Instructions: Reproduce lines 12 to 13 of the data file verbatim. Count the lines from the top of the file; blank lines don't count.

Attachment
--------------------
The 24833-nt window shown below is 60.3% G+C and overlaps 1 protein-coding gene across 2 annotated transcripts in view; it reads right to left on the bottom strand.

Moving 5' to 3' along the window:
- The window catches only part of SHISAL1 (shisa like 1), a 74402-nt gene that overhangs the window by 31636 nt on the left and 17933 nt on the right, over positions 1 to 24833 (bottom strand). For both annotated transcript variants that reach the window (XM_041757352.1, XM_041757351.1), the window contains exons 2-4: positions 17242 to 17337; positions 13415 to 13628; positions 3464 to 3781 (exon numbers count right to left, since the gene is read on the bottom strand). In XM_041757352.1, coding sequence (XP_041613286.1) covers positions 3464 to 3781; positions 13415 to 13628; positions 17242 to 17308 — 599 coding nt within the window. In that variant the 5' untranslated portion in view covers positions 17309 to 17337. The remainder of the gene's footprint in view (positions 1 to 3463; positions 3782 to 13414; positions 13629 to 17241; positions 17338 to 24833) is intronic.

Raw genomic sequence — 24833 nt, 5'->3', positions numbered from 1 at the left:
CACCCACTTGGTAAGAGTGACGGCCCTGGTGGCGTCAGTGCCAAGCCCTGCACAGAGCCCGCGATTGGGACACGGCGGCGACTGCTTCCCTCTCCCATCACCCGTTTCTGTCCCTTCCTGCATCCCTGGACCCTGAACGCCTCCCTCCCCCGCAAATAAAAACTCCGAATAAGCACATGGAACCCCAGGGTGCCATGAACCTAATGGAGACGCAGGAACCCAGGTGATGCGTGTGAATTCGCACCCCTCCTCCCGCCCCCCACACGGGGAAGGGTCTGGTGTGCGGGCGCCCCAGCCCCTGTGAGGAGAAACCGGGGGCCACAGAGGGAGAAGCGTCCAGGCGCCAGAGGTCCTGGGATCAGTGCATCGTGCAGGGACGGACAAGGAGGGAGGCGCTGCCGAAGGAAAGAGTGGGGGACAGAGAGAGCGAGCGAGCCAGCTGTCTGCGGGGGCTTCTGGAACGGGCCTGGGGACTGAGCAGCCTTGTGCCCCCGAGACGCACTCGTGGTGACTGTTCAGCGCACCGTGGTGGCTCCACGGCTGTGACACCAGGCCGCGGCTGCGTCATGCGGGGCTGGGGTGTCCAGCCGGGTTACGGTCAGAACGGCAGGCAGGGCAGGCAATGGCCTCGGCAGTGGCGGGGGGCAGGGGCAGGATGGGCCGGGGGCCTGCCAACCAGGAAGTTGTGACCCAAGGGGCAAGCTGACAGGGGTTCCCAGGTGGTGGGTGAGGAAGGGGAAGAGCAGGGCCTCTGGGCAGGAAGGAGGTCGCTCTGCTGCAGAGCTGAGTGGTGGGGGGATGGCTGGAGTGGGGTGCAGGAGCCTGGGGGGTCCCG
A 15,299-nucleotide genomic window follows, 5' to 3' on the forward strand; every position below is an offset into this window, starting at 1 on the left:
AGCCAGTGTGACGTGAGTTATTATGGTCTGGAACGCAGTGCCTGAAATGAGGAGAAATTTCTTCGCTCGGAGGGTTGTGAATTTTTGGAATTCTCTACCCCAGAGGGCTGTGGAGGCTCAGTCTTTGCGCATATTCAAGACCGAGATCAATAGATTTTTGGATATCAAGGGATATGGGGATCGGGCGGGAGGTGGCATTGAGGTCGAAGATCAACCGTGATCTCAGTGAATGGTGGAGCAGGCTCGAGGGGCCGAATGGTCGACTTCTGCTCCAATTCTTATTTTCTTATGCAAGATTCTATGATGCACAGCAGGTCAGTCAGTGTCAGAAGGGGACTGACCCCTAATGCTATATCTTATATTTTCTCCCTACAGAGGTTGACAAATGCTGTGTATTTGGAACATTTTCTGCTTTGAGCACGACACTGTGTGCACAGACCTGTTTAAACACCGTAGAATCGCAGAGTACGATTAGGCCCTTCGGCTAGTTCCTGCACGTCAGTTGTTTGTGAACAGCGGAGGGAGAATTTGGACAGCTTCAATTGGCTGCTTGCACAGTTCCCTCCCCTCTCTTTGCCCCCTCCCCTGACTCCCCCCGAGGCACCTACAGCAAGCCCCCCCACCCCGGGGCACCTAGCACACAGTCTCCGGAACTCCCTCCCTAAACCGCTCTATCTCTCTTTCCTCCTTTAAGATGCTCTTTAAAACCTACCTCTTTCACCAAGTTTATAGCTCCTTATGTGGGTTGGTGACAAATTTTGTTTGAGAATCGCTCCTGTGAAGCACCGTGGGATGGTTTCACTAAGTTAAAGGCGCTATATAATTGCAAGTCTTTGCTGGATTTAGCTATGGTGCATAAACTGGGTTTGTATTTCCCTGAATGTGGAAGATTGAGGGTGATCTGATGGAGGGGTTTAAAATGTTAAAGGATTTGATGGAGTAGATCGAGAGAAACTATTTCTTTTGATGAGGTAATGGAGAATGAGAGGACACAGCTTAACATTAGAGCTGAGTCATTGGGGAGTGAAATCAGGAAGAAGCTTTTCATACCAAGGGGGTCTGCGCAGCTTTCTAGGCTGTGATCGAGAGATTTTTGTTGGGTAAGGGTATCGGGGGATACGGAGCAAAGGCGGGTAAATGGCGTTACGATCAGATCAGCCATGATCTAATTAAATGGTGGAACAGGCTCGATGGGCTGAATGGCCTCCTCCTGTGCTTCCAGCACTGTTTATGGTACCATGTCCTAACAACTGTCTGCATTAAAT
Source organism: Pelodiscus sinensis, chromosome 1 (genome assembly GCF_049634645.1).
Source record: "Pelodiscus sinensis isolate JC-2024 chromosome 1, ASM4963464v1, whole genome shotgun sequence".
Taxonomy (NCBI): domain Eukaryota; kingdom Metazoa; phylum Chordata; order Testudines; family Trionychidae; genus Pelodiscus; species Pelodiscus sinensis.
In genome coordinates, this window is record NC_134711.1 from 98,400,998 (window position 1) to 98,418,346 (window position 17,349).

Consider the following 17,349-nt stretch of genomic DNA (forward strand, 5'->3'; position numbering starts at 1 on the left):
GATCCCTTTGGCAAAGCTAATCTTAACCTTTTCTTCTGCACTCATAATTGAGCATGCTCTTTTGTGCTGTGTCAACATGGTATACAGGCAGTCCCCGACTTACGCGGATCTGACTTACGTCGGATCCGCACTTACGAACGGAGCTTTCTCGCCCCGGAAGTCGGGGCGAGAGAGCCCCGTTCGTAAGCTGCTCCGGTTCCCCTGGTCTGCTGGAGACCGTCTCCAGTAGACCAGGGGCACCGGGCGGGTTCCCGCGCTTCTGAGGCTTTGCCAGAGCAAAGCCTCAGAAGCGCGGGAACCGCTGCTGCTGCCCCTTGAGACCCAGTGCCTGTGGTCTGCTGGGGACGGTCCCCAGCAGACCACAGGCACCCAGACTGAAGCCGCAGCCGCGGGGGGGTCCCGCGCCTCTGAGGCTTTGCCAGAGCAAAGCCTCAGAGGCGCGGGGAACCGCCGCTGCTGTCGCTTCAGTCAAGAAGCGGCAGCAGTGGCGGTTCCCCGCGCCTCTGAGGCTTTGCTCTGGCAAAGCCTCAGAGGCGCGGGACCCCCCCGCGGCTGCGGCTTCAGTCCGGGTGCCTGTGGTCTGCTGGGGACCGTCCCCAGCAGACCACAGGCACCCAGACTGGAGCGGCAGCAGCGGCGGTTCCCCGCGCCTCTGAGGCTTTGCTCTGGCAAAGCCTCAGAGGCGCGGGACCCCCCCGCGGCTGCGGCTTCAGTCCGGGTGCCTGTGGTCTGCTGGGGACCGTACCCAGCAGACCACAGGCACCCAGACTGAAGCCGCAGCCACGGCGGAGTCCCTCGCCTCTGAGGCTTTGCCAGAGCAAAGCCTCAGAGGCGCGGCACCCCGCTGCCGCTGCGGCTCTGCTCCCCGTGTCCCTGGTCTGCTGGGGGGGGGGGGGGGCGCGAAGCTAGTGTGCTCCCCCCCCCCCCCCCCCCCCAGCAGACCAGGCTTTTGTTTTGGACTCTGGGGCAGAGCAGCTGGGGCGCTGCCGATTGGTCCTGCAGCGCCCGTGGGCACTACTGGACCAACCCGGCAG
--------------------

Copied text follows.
Consider the following 17,349-nt stretch of genomic DNA (forward strand, 5'->3'; position numbering starts at 1 on the left):
GATCCCTTTGGCAAAGCTAATCTTAACCTTTTCTTCTGCACTCATAATTGAGCATGCTCTTTTGTGCTGTGTCAACATGGTATACAGGCAGTCCCCGACTTACGCGGATCTGACTTACGTCGGATCCGCACTTACGAACGGAGCTTTCTCGCCCCGGAAGTCGGGGCGAGAGAGCCCCGTTCGTAAGCTGCTCCGGTTCCCCTGGTCTGCTGGAGACCGTCTCCAGTAGACCAGGGGCACCGGGCGGGTTCCCGCGCTTCTGAGGCTTTGCCAGAGCAAAGCCTCAGAAGCGCGGGAACCGCTGCTGCTGCCCCTTGAGACCCAGTGCCTGTGGTCTGCTGGGGACGGTCCCCAGCAGACCACAGGCACCCAGACTGAAGCCGCAGCCGCGGGGGGGTCCCGCGCCTCTGAGGCTTTGCCAGAGCAAAGCCTCAGAGGCGCGGGGAACCGCCGCTGCTGTCGCTTCAGTCAAGAAGCGGCAGCAGTGGCGGTTCCCCGCGCCTCTGAGGCTTTGCTCTGGCAAAGCCTCAGAGGCGCGGGACCCCCCCGCGGCTGCGGCTTCAGTCCGGGTGCCTGTGGTCTGCTGGGGACCGTCCCCAGCAGACCACAGGCACCCAGACTGGAGCGGCAGCAGCGGCGGTTCCCCGCGCCTCTGAGGCTTTGCTCTGGCAAAGCCTCAGAGGCGCGGGACCCCCCCGCGGCTGCGGCTTCAGTCCGGGTGCCTGTGGTCTGCTGGGGACCGTACCCAGCAGACCACAGGCACCCAGACTGAAGCCGCAGCCACGGCGGAGTCCCTCGCCTCTGAGGCTTTGCCAGAGCAAAGCCTCAGAGGCGCGGCACCCCGCTGCCGCTGCGGCTCTGCTCCCCGTGTCCCTGGTCTGCTGGGGGGGGGGGGGGGCGCGAAGCTAGTGTGCTCCCCCCCCCCCCCCCCCCCCAGCAGACCAGGCTTTTGTTTTGGACTCTGGGGCAGAGCAGCTGGGGCGCTGCCGATTGGTCCTGCAGCGCCCGTGGGCACTACTGGACCAACCCGGCAG